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With injury, D-backs enter land of uncertainty

Excitement for Australia and season remains, but without No. 1 starter to share it

The adventure was about to begin for the Arizona Diamondbacks. The anticipation was real, the excitement was genuine. And then came a really lousy piece of news.

The D-backs, as they were nearing their departure for the regular-season opener against the Los Angeles Dodgers in Sydney, Australia, learned that Opening Day starter and rotation ace Patrick Corbin had a partial tear of the ulnar collateral ligament in his pitching elbow.

As the rest of the team prepared to leave for Down Under after a 6-5 Cactus League victory over the Brewers on Sunday, Corbin would remain behind to schedule a visit with noted orthopedic surgeon Dr. James Andrews for a second opinion on the left elbow. One basic option in a case like this is the ligament replacement procedure known as Tommy John surgery.

Corbin said he had previously felt elbow tightness this spring, but he did not think anything was wrong until he felt pain in the elbow during the last three pitches he threw in a game Saturday.

"This is all new to me, I've never been hurt before," Corbin said. "It felt like a small, little shock in there."

Corbin, 24, had a fine season for Arizona in 2013, going 14-8 with a 3.41 ERA and being named to the National League All-Star team. More was expected from him this season. Corbin's status as Opening Day starter, even if the D-backs were opening in a different hemisphere, indicated as such. Wade Miley will now get the Opening Day assignment in Australia against the Dodgers

"We're all disappointed," D-backs manager Kirk Gibson said of Corbin's injury. "I think it's a big blow to the individual that he's going through this, also for the team. We've all prepared for him to be a part of it."

"It's tough. I feel bad for Patrick," Arizona general manager Kevin Towers said. "When you get that news, myself, I went through it myself back in the '80s. It's tough. It's scary. He was all excited about going to Australia and to see his teammates getting ready to get on the plane ... knowing there's a chance he could miss the entire season, that's tough."

Asked who would move into the rotation to replace Corbin, Gibson said the matter would require considerable discussion.

"We'll have plenty of time to have conversations on the plane, obviously," Gibson said, referring to the 17-hour trip to Australia.

Josh Collmenter and Randall Delgado would appear to be among the leading in-house candidates to replace Corbin in the rotation.

While none of the D-backs tried to diminish Corbin's importance to the team, there was an underlying notion Sunday that the club would not be inclined toward folding up on the basis of one injury.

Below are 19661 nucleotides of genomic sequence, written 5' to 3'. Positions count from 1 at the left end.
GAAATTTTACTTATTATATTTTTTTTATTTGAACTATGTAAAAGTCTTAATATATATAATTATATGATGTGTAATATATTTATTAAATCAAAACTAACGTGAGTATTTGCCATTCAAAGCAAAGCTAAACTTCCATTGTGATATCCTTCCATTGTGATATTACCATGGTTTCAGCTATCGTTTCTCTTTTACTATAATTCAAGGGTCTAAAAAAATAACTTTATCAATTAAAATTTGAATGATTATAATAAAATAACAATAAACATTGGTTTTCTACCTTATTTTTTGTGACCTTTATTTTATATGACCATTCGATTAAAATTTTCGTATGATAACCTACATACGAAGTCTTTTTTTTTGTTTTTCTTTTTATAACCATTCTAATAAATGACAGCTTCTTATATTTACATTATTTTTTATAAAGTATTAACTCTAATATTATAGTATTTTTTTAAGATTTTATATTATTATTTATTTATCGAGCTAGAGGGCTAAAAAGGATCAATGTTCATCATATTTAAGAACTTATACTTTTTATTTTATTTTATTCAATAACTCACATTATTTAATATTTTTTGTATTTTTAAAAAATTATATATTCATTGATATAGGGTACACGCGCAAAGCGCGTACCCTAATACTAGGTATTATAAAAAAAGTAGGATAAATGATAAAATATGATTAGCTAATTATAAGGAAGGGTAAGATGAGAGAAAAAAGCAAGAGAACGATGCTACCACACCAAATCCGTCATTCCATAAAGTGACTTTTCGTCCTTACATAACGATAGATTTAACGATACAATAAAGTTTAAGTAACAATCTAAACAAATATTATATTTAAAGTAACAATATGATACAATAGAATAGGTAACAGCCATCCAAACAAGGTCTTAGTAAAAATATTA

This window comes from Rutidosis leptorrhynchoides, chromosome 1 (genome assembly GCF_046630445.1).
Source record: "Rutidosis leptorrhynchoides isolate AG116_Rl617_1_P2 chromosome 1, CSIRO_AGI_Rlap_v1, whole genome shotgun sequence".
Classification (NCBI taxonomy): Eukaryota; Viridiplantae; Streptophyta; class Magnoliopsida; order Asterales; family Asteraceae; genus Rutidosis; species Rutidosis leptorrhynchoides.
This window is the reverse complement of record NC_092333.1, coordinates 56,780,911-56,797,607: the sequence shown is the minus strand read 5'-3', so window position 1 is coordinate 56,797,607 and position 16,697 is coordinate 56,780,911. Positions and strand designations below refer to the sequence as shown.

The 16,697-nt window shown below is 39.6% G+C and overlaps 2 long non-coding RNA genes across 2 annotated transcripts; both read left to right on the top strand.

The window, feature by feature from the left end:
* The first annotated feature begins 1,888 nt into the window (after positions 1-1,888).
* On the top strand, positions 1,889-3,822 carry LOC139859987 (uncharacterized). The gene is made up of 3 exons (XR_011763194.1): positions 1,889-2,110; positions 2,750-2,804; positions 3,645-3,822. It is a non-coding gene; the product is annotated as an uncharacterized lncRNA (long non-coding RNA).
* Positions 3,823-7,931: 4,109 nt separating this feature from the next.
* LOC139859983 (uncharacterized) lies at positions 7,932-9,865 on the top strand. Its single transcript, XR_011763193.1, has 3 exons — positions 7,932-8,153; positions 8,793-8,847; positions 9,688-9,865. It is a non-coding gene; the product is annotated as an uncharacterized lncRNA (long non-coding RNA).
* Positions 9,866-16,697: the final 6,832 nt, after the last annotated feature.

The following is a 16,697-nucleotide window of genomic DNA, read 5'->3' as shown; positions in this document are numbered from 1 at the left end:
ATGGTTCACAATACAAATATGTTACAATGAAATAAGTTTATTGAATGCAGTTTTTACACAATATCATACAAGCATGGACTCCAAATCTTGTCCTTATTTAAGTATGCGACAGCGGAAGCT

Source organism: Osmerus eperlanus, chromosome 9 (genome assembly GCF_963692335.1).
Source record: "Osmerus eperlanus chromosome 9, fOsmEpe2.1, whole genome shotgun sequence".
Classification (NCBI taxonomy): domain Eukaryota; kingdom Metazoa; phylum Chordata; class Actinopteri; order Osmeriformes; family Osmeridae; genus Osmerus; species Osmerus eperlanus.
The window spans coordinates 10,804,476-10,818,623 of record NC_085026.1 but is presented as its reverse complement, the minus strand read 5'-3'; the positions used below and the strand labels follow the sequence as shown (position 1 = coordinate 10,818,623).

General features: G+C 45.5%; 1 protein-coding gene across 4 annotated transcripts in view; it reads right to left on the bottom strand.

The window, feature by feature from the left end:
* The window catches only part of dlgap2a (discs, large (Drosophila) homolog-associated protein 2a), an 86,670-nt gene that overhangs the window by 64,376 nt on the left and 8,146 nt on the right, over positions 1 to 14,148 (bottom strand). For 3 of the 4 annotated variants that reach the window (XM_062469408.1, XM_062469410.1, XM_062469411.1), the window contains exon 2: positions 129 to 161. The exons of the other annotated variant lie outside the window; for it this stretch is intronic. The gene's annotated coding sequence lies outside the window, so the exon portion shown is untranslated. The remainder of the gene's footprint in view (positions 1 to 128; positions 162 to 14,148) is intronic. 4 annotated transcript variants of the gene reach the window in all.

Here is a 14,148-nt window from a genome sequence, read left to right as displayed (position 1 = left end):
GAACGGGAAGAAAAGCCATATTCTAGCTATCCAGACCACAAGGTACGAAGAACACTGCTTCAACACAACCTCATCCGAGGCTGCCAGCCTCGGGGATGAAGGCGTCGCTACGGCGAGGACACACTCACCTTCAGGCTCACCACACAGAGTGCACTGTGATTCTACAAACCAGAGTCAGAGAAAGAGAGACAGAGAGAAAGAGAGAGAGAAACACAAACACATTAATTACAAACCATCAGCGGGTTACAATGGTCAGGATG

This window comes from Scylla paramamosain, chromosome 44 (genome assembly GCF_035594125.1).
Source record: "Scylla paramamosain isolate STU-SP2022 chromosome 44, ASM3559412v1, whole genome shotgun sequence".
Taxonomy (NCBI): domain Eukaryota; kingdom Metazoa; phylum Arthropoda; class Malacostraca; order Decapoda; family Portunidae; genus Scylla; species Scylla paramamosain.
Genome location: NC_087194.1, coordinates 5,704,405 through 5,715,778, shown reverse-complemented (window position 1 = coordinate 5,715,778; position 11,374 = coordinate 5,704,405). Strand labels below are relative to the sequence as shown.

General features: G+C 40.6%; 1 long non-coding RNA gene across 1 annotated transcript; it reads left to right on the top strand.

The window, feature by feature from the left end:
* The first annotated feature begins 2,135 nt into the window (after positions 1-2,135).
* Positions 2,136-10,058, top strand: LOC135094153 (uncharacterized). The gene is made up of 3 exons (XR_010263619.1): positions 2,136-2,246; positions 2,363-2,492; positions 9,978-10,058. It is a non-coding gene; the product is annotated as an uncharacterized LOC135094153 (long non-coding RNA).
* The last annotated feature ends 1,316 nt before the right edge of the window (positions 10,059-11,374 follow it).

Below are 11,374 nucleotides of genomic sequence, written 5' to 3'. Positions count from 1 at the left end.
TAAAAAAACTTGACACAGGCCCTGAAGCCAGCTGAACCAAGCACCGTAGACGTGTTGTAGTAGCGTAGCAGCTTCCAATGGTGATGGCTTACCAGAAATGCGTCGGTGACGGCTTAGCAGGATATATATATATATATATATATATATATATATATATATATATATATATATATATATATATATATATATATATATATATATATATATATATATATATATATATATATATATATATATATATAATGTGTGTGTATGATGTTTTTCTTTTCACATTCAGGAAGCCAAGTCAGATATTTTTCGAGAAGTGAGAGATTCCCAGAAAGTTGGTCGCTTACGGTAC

"We'll be tested, like every other club will be tested," Gibson said. "But we're eager to start that journey."

First baseman Paul Goldschmidt said that even without Corbin, "we've got deep pitching and a determined team."

Goldschmidt went further than that when he was asked how he felt about Arizona's roster in general.

"I think it's awesome," he said. "I think we've got a very talented team. We've got a bunch of great guys, a great coaching staff, front office, P.R. staff, everyone here. I'm excited for the start of the season, but I know everyone is."

"I like our roster," Towers said.

The GM said he believed this was a better ballclub that the 2013 D-backs, with speed and power and an improved bullpen and the addition of a highly consistent veteran starter in Bronson Arroyo.

The D-backs scored three runs in the bottom of the ninth Sunday to defeat the Milwaukee Brewers, 6-5, in front of 12,871 fans, their largest crowd at Salt River Fields.

It should have been a truly festive occasion, with the D-backs about to wing their way to the other side of the globe, to play an exhibition game against the Australian national team and then to open the regular season against their NL West rivals.

It is a venture that is simultaneously new and historic. The D-backs, as individuals and as an organization, have made it clear they are treating the event as an honor.

Ordinarily, this Sunday would have been the happy, hearty takeoff point toward that honor. But it could not be exactly that, not with the knowledge that the projected Opening Day starter, the No. 1 pitcher in Arizona's rotation, Patrick Corbin, is quite possibly looking at a season that, for him, has already ended.

Mike Bauman is a national columnist for
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